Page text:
Congress's Oversight Duty
It is time for Congress to fulfill its constitutional duty by acting as a real check on the Executive branch. A Congress that defers to the President and ratifies his continuing illegal actions is no better than a President who seeks to immunize or ignore illegal conduct of his subordinates. Congress needs to act and truly be an independent branch of the Government. A start is real oversight.
For too many months the Department of Justice has shown blatant disregard for this Committee and its oversight role by dispatching junior deputies, unauthorized or unable to answer our questions. Instead of providing us with information, these subordinates were sent to parrot the Administration's talking points. This is not an Administration that recognizes or learns from its mistakes. The Bush-Cheney Administration does not engage in soul-searching. Instead, it blithely maintains, as its witness told us last week, that Athe President is always right.@
Recently, the Republican chair of the House Intelligence Committee complained that the Administration has breached its responsibility to keep his Committee informed of ongoing intelligence operations. Just last week, the New York Times reported that the Republican chair of a House Financial services subcommittee on oversight accused the Administration of being too secretive and failing to adequately inform Congress about the Treasury Department's questionable bank records program. The Republican chair of the House Judiciary Committee described the Attorney General's testimony as Astonewalling.@ If only Congress had insisted all along on truly effective oversight, all Americans would be better off.
The cost to American liberty, our standing in the world, and to the security of our soldiers and citizens is staggering C even more than the half a trillion dollar cost of the war in Iraq. Instead of coming to this Committee to get authority under the law to gather intelligence to advance the war on terror, the Administration chose to simply snub Congress. Instead of coming to Congress to create a credible and effective justice system for the war on terror, this Administration chose to disregard congressional power under the Constitution to Amake Rules concerning Captures on Land and Water@ and to cobble together an illegal system for military tribunals.
The result has been the dangerous specter of illegal Government surveillance at home and a military tribunal system which has undermined our standing in the world, jeopardized our troops abroad and compromised our moral values. The Supreme Court's repudiation of the President's military tribunals has given our system of checks and balances a constitutional tonic that was sorely needed.
Decline In Anti-Crime Support
Further, turning to our domestic situation, despite great gains in the war on crime during the 1990s, this President, Attorney General and the Republican-controlled Congress have cut more than $2 billion in funding for state and local law enforcement since 2001. It may not be coincidental that we are now witnesses a dramatic rise in violent crime. Last year alone, violent crime increased at the fastest rate in 15 years. Just as we see a world made less safe by a flawed foreign policy, when we look at our domestic situation we see a nation with rising crime, more at risk and more divided. Last week, for example, following a dramatic wave of homicides, D.C. Police Chief Charles Ramsey declared a crime emergency in the Nation's Capital. There have even been expressions of deep concern about crime on the National Mall B just a short walk from where we are today -- after serious crime incidents in recent weeks, directed at tourists. Many of us recall the Bush Administration's firing of former Park Service Chief of Police Teresa C. Chambers three years ago, when she dared to publicly warn Congress and the American people that, quote, AThere's not enough of us to go around to protect those green spaces anymore@ B a reference to the Bush Administration's cuts in the anti-crime budget for the Park Police. Her warnings seem particularly prescient today, and her firing by the White House seems all the shabbier.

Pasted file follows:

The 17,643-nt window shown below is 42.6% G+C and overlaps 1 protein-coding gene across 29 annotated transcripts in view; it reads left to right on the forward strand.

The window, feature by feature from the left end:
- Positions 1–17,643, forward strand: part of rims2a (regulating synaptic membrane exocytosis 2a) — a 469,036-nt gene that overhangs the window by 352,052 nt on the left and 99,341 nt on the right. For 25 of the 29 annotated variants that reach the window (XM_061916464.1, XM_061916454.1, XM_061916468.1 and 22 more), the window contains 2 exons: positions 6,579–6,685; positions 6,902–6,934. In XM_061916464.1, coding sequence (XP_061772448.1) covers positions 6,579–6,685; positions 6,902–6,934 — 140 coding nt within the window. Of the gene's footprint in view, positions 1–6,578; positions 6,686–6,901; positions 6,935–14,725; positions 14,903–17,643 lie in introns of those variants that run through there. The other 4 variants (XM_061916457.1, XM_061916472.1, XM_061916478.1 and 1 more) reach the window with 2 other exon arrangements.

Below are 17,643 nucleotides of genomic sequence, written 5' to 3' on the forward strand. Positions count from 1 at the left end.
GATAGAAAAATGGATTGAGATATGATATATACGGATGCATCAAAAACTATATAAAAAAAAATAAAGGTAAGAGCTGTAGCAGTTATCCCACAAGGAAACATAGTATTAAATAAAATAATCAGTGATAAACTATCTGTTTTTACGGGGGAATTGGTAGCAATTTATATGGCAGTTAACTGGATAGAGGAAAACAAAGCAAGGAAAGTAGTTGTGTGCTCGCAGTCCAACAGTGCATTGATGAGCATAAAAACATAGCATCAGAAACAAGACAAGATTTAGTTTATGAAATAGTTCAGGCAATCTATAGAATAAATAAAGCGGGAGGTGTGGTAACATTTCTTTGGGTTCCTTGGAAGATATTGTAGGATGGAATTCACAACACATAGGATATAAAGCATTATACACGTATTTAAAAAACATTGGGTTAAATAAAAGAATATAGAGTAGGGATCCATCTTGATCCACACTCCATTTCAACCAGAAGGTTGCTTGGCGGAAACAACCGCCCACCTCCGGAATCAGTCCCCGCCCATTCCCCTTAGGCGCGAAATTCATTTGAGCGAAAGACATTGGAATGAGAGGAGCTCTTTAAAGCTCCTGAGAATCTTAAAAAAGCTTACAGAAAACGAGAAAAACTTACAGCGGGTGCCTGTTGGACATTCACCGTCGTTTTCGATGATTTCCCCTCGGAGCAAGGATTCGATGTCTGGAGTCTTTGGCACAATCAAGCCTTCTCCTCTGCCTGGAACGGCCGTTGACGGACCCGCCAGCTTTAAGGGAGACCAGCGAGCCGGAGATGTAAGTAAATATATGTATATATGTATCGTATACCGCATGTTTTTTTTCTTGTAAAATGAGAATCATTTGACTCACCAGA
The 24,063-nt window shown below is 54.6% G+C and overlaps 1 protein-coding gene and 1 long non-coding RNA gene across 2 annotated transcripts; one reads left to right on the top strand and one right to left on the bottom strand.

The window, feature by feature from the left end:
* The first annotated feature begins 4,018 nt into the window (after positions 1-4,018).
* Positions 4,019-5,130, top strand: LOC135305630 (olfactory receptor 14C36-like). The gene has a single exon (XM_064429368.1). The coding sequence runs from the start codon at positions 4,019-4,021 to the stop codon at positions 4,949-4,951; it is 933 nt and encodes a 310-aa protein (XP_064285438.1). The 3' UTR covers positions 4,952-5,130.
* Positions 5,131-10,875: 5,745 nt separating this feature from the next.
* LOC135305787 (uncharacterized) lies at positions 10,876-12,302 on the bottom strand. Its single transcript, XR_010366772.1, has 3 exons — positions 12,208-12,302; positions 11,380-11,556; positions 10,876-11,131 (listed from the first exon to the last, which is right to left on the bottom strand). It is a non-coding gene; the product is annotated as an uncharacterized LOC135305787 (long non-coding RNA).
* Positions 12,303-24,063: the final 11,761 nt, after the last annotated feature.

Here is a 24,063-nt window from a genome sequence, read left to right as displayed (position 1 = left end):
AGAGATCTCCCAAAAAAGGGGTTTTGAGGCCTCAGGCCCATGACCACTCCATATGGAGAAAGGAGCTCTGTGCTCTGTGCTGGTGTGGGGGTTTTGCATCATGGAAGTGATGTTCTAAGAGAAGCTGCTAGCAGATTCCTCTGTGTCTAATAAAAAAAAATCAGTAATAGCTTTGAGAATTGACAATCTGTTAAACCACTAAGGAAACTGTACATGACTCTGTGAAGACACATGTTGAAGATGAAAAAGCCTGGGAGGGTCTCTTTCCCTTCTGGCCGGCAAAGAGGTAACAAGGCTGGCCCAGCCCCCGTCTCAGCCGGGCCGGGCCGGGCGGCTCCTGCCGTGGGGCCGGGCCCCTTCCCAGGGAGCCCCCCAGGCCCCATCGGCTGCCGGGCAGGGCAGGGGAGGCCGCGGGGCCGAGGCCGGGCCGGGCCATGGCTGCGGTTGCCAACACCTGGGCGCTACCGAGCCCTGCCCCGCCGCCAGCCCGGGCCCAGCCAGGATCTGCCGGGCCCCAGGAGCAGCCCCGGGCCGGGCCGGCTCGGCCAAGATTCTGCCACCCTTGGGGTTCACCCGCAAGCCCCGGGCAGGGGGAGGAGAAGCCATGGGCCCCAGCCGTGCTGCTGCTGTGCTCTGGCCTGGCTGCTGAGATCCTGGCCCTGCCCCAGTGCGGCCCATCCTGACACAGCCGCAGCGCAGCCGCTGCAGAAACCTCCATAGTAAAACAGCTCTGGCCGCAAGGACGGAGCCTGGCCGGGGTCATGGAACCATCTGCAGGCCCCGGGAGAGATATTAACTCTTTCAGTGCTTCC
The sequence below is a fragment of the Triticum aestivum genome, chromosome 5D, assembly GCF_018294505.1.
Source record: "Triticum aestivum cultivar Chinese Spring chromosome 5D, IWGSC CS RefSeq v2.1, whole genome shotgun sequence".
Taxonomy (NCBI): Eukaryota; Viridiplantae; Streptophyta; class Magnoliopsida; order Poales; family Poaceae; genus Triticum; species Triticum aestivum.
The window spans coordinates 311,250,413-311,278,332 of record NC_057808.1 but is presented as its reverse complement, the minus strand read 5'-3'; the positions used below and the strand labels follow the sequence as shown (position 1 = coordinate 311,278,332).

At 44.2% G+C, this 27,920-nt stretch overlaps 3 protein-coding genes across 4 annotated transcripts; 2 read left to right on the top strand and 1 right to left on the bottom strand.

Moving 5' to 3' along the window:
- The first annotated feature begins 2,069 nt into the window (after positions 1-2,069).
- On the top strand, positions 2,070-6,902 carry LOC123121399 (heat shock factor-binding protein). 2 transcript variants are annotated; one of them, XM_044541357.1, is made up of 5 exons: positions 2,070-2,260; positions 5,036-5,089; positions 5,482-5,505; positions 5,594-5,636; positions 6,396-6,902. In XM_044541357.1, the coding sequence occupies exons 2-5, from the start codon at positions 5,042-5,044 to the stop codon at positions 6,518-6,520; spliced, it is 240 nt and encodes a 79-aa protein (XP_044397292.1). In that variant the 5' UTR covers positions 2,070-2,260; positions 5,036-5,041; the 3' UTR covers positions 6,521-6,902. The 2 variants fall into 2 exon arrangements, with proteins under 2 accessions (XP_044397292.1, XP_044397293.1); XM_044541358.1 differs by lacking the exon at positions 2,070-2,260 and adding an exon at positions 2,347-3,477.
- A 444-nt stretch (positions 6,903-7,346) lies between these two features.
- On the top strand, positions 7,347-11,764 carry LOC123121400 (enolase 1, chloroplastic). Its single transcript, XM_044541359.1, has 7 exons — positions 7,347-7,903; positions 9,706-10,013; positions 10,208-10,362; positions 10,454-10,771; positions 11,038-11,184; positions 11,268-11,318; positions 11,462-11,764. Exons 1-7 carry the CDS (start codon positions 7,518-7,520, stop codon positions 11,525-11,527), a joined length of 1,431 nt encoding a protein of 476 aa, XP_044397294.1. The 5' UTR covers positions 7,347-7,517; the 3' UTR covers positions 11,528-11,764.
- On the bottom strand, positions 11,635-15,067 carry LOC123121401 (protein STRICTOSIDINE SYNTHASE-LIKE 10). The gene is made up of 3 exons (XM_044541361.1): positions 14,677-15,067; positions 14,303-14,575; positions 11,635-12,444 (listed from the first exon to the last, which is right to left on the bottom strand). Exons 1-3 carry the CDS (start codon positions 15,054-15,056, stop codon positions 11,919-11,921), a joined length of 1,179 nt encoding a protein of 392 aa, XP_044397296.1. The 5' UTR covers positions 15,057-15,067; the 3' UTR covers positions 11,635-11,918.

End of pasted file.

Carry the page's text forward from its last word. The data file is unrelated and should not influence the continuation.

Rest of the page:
Today's oversight hearing provides another new start for Congress to stop rubber-stamping the questionable policies of this Administration and to finally say 'enough is enough.' By acting unilaterally, in secret, and in violation of the laws passed by Congress, this Administration has acted as if it were above the law for far too long. I hope all Members of this Committee, Republican and Democrats alike, will join me to restore the constitutional checks and balances that have been systematically eroded by this Administration, and I hope that we can begin that process today.
At the beginning of my remarks, I quoted the words of President Reagan's first Supreme Court appointee, Justice Sandra Day O'Connor, who wrote in Hamdi that war is not a blank check for the executive. Last month in Hamdan, President Reagan's last Supreme Court appointee, Justice Anthony Kennedy, wrote that concentration of power in the Executive Aputs personal liberty in peril of arbitrary action by officials, an incursion the Constitution's three-part system is designed to avoid.@ Congressional oversight is essential to that three-part system. Its restoration is long overdue.
The People's Attorney, Not The President's
During the confirmation hearings on his nomination to be Attorney General, several members of the Committee emphasized that in his new position, Judge Gonzales would no longer be the President's attorney, but the people's attorney. The importance of the person who serves as our top law enforcement officer to be able to act and advise independently has come into even sharper relief over the last year, and especially with these Supreme Court decisions.
The last time the Attorney General appeared before this Committee, he was not very responsive. I hope he will not repeat that performance today. I hope that he will answer our questions. I hope he will admit mistakes and we can join together in meaningful oversight and genuine accountability. I hope today is the beginning of real oversight activity for this Committee and an open exchange of information from the Administration. The American people, expect -- and deserve -- no less.